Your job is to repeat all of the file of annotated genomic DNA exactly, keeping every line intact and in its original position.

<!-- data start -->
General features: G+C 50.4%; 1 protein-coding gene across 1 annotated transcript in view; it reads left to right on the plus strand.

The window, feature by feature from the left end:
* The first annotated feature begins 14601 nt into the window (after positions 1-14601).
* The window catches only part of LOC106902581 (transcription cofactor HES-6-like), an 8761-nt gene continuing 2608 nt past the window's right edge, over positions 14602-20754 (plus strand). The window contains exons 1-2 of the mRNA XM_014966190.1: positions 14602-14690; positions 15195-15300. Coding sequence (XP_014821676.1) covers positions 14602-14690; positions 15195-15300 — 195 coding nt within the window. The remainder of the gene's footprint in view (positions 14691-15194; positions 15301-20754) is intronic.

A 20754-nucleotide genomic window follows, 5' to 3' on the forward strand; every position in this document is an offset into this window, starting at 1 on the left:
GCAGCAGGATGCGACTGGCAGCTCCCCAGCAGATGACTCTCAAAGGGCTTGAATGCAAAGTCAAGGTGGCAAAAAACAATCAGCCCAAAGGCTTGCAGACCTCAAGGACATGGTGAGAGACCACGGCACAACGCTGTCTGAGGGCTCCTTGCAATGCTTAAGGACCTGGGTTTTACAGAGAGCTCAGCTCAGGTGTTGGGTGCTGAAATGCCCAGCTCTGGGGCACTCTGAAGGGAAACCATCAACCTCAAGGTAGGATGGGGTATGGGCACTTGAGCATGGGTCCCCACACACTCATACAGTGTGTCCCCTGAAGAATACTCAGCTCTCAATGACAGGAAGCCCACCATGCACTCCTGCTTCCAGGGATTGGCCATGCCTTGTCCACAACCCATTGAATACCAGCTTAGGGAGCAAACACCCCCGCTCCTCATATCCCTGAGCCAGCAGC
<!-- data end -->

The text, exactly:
General features: G+C 50.4%; 1 protein-coding gene across 1 annotated transcript in view; it reads left to right on the plus strand.

The window, feature by feature from the left end:
* The first annotated feature begins 14601 nt into the window (after positions 1-14601).
* The window catches only part of LOC106902581 (transcription cofactor HES-6-like), an 8761-nt gene continuing 2608 nt past the window's right edge, over positions 14602-20754 (plus strand). The window contains exons 1-2 of the mRNA XM_014966190.1: positions 14602-14690; positions 15195-15300. Coding sequence (XP_014821676.1) covers positions 14602-14690; positions 15195-15300 — 195 coding nt within the window. The remainder of the gene's footprint in view (positions 14691-15194; positions 15301-20754) is intronic.

A 20754-nucleotide genomic window follows, 5' to 3' on the forward strand; every position in this document is an offset into this window, starting at 1 on the left:
GCAGCAGGATGCGACTGGCAGCTCCCCAGCAGATGACTCTCAAAGGGCTTGAATGCAAAGTCAAGGTGGCAAAAAACAATCAGCCCAAAGGCTTGCAGACCTCAAGGACATGGTGAGAGACCACGGCACAACGCTGTCTGAGGGCTCCTTGCAATGCTTAAGGACCTGGGTTTTACAGAGAGCTCAGCTCAGGTGTTGGGTGCTGAAATGCCCAGCTCTGGGGCACTCTGAAGGGAAACCATCAACCTCAAGGTAGGATGGGGTATGGGCACTTGAGCATGGGTCCCCACACACTCATACAGTGTGTCCCCTGAAGAATACTCAGCTCTCAATGACAGGAAGCCCACCATGCACTCCTGCTTCCAGGGATTGGCCATGCCTTGTCCACAACCCATTGAATACCAGCTTAGGGAGCAAACACCCCCGCTCCTCATATCCCTGAGCCAGCAGC